bag of guns. Now, it would be really unfair if Anar-chi could be used
at will because fights would just become a cakewalk. After using a
certain type of Anar-Chi, there is a cooldown time before it can be used
again. Players can equip up to four Anar-chi moves at anytime, and I
personally mixed it up to see what combinations worked best. To break up the constant fighting, mini-games are placed between each area-- offering a break from destruction. I'm only half-kidding since some of the mini-games play-out like those old-school 2D shooters. Flying through the sky with a witch's broom caught me off-guard, but somehow fits right in. The other half of the mini-games are Rock Band-like; requiring players to hit the corresponding button in the correct rhythm.
Different types of clothing serve the purpose of stat-boosters in Charlie Murder, and can be found at stores scattered throughout the game, or found as randomly-generated loot. Sometimes, foes will drop items, and destroying the environment can lead to fruitful findings. Each clothing item equipped changes how the character looks. By the end of my first run, Charlie was dressed in a striped beanie, a custom colored jacket and chains wrapped around my fists for extra attack power. By the way, what I meant by custom colored jacket was that I changed the color using dyes, which can be found in various stores that the game provides. I know it's not much of a customization, but at least it's something, right?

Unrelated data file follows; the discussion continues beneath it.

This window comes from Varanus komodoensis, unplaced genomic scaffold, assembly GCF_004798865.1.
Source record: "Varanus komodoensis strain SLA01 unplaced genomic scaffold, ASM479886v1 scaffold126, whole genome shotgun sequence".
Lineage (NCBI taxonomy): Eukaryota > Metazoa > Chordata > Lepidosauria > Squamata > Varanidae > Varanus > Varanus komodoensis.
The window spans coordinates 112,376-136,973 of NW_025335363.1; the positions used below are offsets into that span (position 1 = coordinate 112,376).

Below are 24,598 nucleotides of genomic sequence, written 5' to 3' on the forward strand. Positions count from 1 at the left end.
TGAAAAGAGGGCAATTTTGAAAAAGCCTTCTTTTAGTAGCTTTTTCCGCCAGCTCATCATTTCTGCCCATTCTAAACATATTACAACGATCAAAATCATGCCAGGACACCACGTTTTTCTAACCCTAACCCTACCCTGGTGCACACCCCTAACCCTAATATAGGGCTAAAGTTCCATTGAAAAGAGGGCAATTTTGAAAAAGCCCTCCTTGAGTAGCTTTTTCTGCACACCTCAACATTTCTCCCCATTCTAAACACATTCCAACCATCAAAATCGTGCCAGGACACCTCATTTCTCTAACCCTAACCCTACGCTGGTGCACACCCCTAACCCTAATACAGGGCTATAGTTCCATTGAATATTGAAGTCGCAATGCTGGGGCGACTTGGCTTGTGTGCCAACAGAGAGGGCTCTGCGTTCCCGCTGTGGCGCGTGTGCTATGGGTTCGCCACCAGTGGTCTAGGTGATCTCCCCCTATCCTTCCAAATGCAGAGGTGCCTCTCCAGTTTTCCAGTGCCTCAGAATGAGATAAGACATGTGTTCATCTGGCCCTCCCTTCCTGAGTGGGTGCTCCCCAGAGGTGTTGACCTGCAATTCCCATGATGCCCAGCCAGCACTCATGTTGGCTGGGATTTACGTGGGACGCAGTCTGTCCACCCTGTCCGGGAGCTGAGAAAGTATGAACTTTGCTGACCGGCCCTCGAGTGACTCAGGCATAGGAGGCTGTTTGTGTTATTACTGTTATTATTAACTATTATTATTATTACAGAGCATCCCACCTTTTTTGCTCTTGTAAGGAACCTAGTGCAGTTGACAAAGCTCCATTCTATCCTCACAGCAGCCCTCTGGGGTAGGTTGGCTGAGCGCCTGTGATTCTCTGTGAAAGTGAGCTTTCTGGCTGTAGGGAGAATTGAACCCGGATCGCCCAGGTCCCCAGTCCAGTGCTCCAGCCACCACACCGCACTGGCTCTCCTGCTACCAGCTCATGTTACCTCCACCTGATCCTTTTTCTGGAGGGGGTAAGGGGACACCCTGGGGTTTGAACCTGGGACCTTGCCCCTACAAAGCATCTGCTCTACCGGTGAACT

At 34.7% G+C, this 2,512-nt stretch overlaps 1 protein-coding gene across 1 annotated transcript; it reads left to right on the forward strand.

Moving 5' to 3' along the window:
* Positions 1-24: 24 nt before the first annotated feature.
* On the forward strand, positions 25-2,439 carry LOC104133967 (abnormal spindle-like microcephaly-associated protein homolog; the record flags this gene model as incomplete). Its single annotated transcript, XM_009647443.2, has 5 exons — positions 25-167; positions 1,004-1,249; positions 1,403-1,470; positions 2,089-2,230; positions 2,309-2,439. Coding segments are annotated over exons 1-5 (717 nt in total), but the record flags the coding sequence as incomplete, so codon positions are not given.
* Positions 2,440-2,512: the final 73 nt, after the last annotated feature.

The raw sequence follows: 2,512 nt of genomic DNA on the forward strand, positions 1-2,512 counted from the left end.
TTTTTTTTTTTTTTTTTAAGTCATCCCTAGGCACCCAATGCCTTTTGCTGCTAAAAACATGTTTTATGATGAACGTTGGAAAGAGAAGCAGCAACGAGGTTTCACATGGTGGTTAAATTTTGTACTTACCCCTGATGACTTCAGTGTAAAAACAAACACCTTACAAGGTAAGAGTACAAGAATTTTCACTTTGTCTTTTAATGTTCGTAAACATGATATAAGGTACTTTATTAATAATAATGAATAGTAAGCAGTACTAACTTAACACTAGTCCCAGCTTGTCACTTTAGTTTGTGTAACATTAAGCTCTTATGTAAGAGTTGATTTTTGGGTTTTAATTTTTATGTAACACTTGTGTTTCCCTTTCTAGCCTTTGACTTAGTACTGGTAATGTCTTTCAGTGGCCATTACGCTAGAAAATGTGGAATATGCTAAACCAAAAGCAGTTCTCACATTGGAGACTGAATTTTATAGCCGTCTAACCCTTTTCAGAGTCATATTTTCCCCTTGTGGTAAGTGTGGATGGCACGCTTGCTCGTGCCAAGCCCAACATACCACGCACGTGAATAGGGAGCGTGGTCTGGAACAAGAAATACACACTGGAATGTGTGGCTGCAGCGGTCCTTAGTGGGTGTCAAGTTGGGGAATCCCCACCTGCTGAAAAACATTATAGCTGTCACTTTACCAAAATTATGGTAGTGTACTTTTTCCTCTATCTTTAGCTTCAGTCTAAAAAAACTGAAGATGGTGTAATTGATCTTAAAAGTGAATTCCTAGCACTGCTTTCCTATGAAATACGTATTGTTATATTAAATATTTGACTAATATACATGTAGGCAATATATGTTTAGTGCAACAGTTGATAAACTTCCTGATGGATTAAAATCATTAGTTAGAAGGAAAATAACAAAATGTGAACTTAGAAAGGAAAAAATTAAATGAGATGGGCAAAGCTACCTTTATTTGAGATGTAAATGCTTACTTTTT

Since this title has some dashes of RPG elements thrown in, it would be weird if there were no level system, right? By defeating enemies and bosses, characters level-up and points are used to distribute across four main categories: Strength, speed, defensive and Anar-Chi. In addition to boosting those stats, skill points are granted to add more, well, you guessed it, skills. Whether it's increasing the amount of items you can hold, or buying new attack moves, the skill points are most helpful down the road. The in-game menu consists of using a cell phone and it is here where you can check your skills, add points, check text messages and use a fake Twitter called squ.iddl.us. I found it to be quite useless, though, leading me to rarely even look at the page. What I did find to be mighty helpful was the camera. Scattered throughout the world are bar code stickers and the objective here is to snap a photo of them to net some free stuff. Anything from clothing, items, relics, and so on can be obtained with the bar codes.